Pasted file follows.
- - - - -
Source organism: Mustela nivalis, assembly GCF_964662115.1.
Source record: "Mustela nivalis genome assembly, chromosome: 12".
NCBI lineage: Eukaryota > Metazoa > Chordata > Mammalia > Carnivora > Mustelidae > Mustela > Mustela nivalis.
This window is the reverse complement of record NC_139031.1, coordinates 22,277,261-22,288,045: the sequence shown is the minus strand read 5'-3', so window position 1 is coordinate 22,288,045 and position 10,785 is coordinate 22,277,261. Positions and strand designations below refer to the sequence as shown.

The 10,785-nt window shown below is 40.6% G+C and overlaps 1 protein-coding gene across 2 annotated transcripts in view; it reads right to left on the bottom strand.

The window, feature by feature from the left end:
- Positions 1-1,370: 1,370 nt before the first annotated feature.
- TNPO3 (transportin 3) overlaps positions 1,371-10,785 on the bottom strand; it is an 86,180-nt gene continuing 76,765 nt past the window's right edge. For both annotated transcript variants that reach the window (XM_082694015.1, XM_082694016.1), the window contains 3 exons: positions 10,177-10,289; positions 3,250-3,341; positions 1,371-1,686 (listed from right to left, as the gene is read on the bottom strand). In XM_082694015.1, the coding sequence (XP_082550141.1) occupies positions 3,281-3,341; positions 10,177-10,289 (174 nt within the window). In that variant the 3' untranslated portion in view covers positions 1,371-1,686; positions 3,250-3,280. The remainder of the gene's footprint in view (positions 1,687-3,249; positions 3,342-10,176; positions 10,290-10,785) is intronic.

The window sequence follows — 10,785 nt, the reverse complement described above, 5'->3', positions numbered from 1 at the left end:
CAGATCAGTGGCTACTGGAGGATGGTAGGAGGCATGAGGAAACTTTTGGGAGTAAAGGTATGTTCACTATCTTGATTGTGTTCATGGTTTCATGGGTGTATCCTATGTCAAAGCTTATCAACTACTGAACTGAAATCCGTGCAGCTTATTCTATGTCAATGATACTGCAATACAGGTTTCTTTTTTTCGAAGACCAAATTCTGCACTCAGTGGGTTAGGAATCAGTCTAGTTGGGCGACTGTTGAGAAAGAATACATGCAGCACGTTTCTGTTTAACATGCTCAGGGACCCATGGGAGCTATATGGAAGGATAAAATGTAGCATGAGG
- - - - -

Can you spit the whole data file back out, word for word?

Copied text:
Source organism: Mustela nivalis, assembly GCF_964662115.1.
Source record: "Mustela nivalis genome assembly, chromosome: 12".
NCBI lineage: Eukaryota > Metazoa > Chordata > Mammalia > Carnivora > Mustelidae > Mustela > Mustela nivalis.
This window is the reverse complement of record NC_139031.1, coordinates 22,277,261-22,288,045: the sequence shown is the minus strand read 5'-3', so window position 1 is coordinate 22,288,045 and position 10,785 is coordinate 22,277,261. Positions and strand designations below refer to the sequence as shown.

The 10,785-nt window shown below is 40.6% G+C and overlaps 1 protein-coding gene across 2 annotated transcripts in view; it reads right to left on the bottom strand.

The window, feature by feature from the left end:
- Positions 1-1,370: 1,370 nt before the first annotated feature.
- TNPO3 (transportin 3) overlaps positions 1,371-10,785 on the bottom strand; it is an 86,180-nt gene continuing 76,765 nt past the window's right edge. For both annotated transcript variants that reach the window (XM_082694015.1, XM_082694016.1), the window contains 3 exons: positions 10,177-10,289; positions 3,250-3,341; positions 1,371-1,686 (listed from right to left, as the gene is read on the bottom strand). In XM_082694015.1, the coding sequence (XP_082550141.1) occupies positions 3,281-3,341; positions 10,177-10,289 (174 nt within the window). In that variant the 3' untranslated portion in view covers positions 1,371-1,686; positions 3,250-3,280. The remainder of the gene's footprint in view (positions 1,687-3,249; positions 3,342-10,176; positions 10,290-10,785) is intronic.

The window sequence follows — 10,785 nt, the reverse complement described above, 5'->3', positions numbered from 1 at the left end:
CAGATCAGTGGCTACTGGAGGATGGTAGGAGGCATGAGGAAACTTTTGGGAGTAAAGGTATGTTCACTATCTTGATTGTGTTCATGGTTTCATGGGTGTATCCTATGTCAAAGCTTATCAACTACTGAACTGAAATCCGTGCAGCTTATTCTATGTCAATGATACTGCAATACAGGTTTCTTTTTTTCGAAGACCAAATTCTGCACTCAGTGGGTTAGGAATCAGTCTAGTTGGGCGACTGTTGAGAAAGAATACATGCAGCACGTTTCTGTTTAACATGCTCAGGGACCCATGGGAGCTATATGGAAGGATAAAATGTAGCATGAGG